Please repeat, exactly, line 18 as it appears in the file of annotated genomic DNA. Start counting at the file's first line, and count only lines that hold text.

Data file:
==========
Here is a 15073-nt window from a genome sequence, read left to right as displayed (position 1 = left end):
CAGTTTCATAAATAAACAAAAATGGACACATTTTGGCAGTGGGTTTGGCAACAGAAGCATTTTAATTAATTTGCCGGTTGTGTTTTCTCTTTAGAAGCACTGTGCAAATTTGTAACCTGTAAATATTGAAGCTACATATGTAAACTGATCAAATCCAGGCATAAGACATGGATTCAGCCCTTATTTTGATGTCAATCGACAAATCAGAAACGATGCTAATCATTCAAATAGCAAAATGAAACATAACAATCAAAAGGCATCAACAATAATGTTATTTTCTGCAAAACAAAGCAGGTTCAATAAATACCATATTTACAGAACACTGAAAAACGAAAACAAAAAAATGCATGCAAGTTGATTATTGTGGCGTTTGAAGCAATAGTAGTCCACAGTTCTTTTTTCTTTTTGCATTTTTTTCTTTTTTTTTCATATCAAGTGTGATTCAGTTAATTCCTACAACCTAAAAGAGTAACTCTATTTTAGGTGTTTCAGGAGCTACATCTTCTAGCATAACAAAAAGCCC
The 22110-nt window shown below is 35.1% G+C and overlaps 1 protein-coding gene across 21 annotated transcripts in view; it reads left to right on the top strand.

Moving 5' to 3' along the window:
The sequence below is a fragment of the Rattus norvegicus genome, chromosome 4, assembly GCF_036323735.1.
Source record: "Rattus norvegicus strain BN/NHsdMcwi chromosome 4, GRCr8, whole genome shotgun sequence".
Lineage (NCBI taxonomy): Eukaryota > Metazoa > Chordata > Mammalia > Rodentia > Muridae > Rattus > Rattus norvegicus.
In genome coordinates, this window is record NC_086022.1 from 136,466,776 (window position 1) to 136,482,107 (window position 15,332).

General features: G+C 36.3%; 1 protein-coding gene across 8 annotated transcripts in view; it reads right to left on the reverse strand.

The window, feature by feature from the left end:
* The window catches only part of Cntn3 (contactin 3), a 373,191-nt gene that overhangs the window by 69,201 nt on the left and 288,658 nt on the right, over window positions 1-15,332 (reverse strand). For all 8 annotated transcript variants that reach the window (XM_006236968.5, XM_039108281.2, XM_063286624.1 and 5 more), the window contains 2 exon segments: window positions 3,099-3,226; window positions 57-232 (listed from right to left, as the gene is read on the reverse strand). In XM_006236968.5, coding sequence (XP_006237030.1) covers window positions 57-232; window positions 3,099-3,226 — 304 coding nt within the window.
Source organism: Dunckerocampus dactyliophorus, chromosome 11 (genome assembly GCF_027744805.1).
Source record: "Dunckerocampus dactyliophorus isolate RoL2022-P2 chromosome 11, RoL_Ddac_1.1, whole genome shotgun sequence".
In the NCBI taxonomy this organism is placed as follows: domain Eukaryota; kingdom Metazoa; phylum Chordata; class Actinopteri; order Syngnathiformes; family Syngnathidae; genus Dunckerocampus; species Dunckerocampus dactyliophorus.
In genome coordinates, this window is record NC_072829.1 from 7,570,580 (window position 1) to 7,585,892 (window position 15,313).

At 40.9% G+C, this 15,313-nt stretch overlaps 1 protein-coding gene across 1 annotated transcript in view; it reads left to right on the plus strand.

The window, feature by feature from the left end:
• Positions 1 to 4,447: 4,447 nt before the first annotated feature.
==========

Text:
• Positions 1 to 4,447: 4,447 nt before the first annotated feature.